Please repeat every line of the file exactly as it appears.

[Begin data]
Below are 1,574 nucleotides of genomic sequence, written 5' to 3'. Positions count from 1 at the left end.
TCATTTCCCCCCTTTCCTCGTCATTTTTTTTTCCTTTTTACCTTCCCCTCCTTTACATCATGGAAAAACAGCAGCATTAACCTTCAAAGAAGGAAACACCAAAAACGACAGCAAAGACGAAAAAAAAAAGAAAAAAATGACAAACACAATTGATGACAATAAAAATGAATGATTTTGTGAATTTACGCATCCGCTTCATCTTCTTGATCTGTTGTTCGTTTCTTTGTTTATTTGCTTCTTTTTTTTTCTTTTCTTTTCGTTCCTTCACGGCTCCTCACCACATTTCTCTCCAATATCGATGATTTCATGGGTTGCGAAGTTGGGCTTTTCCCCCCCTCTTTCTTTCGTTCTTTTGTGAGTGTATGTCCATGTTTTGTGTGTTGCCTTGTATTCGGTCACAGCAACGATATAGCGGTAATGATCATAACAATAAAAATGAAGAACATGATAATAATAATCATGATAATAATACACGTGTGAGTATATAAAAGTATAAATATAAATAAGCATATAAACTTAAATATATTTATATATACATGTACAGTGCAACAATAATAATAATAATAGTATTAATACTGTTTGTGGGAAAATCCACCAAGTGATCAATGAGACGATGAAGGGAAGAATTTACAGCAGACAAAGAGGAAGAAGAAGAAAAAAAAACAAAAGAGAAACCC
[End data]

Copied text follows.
Below are 1,574 nucleotides of genomic sequence, written 5' to 3'. Positions count from 1 at the left end.
TCATTTCCCCCCTTTCCTCGTCATTTTTTTTTCCTTTTTACCTTCCCCTCCTTTACATCATGGAAAAACAGCAGCATTAACCTTCAAAGAAGGAAACACCAAAAACGACAGCAAAGACGAAAAAAAAAAGAAAAAAATGACAAACACAATTGATGACAATAAAAATGAATGATTTTGTGAATTTACGCATCCGCTTCATCTTCTTGATCTGTTGTTCGTTTCTTTGTTTATTTGCTTCTTTTTTTTTCTTTTCTTTTCGTTCCTTCACGGCTCCTCACCACATTTCTCTCCAATATCGATGATTTCATGGGTTGCGAAGTTGGGCTTTTCCCCCCCTCTTTCTTTCGTTCTTTTGTGAGTGTATGTCCATGTTTTGTGTGTTGCCTTGTATTCGGTCACAGCAACGATATAGCGGTAATGATCATAACAATAAAAATGAAGAACATGATAATAATAATCATGATAATAATACACGTGTGAGTATATAAAAGTATAAATATAAATAAGCATATAAACTTAAATATATTTATATATACATGTACAGTGCAACAATAATAATAATAATAGTATTAATACTGTTTGTGGGAAAATCCACCAAGTGATCAATGAGACGATGAAGGGAAGAATTTACAGCAGACAAAGAGGAAGAAGAAGAAAAAAAAACAAAAGAGAAACCC